Arts & Life
Canstar Community News
Hey there, time traveller!
This article was published 12/10/2018 (640 days ago), so information in it may no longer be current.
Winnipeg mayoral candidate Don Woodstock says he’ll freeze property taxes for the next four years, if elected, and eliminate the impact fee.
Woodstock said in an announcement on Friday he’ll also lobby the province to remove the school division and education levy portion from the tax bill city hall is required to send out. (A similar promise has been made by dozens of council members over the years, but no one has yet been able to get a provincial government onside.)
The city began collecting the impact fee — a charge on new residential development in the suburbs — May 1, 2017. The revenue is supposed to offset the cost of infrastructure as a result of the new suburbs, but city council put the money into a reserve account, pending the outcome of a court challenge from the local home building industry.
Woodstock, a former Winnipeg Transit bus driver who now owns and operates a commercial and residential alarm business, said he’ll also freeze the business tax rate for 2019 and 2020, and launch a review of the business tax in the final two years of the term (2021-22).
"We are going to look seriously at how this is calculated, managed and at what other cities are doing," he said.
Woodstock doesn’t appear to be a factor in the 2018 mayoral election race. A Free Press/CTV Winnipeg Probe poll released last week found Woodstock had the support of about two per cent of decided voters, slightly less than veteran street cop Tim Diack but more popular than four other challengers: Umar Hayat, Doug Wilson, Venkat Machiraju and Ed Ackerman.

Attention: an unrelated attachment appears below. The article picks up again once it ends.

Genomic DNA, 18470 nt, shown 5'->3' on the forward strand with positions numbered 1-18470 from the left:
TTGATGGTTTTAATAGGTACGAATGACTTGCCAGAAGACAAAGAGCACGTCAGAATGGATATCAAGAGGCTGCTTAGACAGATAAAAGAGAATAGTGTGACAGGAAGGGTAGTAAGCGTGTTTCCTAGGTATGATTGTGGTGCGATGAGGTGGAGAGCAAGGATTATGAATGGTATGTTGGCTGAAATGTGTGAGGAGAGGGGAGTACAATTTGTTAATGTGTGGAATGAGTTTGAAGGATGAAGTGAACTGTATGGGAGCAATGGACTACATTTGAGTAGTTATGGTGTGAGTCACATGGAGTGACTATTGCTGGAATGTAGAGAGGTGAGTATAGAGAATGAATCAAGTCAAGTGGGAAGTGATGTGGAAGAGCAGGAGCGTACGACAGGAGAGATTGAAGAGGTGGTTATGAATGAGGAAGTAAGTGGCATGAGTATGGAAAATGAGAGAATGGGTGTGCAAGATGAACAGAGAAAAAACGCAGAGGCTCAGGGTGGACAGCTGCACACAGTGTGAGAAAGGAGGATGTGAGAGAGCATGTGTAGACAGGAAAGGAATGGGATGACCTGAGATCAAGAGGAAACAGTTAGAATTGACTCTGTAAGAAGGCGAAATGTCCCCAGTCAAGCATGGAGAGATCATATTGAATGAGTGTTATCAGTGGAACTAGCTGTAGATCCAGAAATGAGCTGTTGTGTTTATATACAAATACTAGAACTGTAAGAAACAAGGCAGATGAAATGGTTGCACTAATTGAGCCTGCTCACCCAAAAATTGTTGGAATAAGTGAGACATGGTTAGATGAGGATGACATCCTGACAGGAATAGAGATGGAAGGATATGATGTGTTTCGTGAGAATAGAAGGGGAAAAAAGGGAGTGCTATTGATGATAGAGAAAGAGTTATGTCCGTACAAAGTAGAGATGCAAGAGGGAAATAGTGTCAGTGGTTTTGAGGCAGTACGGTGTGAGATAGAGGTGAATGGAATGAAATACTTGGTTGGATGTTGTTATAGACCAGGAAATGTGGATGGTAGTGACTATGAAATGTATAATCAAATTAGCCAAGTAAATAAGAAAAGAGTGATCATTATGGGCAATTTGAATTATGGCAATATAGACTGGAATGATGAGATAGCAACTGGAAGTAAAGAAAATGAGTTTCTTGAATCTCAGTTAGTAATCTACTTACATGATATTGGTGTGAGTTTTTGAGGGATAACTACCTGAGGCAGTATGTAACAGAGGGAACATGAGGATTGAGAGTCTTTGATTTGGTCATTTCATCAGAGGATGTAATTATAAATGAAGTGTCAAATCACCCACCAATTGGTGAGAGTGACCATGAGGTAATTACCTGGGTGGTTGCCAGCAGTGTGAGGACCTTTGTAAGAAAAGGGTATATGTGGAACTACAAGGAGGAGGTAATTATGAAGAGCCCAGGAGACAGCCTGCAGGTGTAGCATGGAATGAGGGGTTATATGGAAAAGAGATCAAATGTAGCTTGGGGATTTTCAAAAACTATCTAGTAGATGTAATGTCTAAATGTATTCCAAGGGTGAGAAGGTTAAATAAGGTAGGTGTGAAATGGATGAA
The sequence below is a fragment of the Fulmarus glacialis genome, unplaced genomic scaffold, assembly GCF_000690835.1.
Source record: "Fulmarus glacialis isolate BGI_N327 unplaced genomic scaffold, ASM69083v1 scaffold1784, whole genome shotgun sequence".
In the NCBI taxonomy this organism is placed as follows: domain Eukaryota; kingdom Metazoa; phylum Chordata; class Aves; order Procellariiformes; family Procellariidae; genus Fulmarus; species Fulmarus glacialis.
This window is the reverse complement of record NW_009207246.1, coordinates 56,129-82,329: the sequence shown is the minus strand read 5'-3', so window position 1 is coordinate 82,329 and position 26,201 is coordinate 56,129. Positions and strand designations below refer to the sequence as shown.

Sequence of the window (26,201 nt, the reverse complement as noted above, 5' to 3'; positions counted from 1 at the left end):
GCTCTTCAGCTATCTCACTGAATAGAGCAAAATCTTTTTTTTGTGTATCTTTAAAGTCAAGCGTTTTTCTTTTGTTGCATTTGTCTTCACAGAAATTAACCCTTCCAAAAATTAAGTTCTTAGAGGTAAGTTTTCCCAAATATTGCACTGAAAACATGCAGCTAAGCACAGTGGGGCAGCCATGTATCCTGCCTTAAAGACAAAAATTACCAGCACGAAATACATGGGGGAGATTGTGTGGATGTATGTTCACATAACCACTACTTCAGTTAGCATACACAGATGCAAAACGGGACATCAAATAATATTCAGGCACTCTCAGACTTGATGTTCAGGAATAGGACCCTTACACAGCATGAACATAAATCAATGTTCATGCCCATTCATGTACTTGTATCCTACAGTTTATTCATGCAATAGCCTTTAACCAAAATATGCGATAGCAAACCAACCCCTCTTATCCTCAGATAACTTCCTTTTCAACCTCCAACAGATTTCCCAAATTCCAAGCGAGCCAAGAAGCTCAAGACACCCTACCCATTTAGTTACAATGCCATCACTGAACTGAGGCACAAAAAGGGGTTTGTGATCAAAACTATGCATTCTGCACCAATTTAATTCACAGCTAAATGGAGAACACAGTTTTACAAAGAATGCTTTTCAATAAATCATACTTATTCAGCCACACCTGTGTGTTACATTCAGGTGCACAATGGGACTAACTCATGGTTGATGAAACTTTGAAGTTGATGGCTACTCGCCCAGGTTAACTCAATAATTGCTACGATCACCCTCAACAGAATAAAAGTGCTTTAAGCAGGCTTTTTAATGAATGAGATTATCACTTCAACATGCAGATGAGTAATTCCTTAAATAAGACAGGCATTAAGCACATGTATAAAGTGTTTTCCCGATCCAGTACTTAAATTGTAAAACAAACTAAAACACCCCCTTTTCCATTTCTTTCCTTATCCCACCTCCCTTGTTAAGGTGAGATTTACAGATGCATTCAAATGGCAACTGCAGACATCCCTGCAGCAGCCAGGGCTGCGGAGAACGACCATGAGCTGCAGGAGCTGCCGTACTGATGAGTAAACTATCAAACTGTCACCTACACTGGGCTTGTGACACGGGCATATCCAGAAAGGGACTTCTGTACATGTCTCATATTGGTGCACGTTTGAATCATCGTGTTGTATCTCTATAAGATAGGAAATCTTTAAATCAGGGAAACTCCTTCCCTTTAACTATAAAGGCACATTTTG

Woodstock also announced on Friday that real estate agent Brad Gross has endorsed him for mayor. Gross is a council candidate for the Old Kildonan ward, going up against incumbent Devi Sharma and Kaur Sidhu, a pharmacist.
Gross previously had run in 2014 in the St. Boniface ward race, and ran for mayor in 2010, finishing a distant third in both elections.
Your support has enabled us to provide free access to stories about COVID-19 because we believe everyone deserves trusted and critical information during the pandemic.
Our readership has contributed additional funding to give Free Press online subscriptions to those that can’t afford one in these extraordinary times — giving new readers the opportunity to see beyond the headlines and connect with other stories about their community.
To those who have made donations, thank you.
To those able to give and share our journalism with others, please Pay it Forward.
The Free Press has shared COVID-19 stories free of charge because we believe everyone deserves access to trusted and critical information during the pandemic.
While we stand by this decision, it has undoubtedly affected our bottom line.
After nearly 150 years of reporting on our city, we don’t want to stop any time soon. With your support, we’ll be able to forge ahead with our journalistic mission.
If you believe in an independent, transparent, and democratic press, please consider subscribing today.
We understand that some readers cannot afford a subscription during these difficult times and invite them to apply for a free digital subscription through our Pay it Forward program.
Updated on Saturday, October 13, 2018 at 8:00 AM CDT: Final
The Free Press Election Extra lets you know about everything that matters in 2018’s civic election. Receive it in your inbox three times a week until Election Day.Subscribe to Election Extra
By subscribing to the above e-mail alerts I agree to receive selected communications from Winnipeg Free Press, even if I have previously opted out from communications. E-mail preferences can be changed at any time under 'My Account->My Email Alerts'.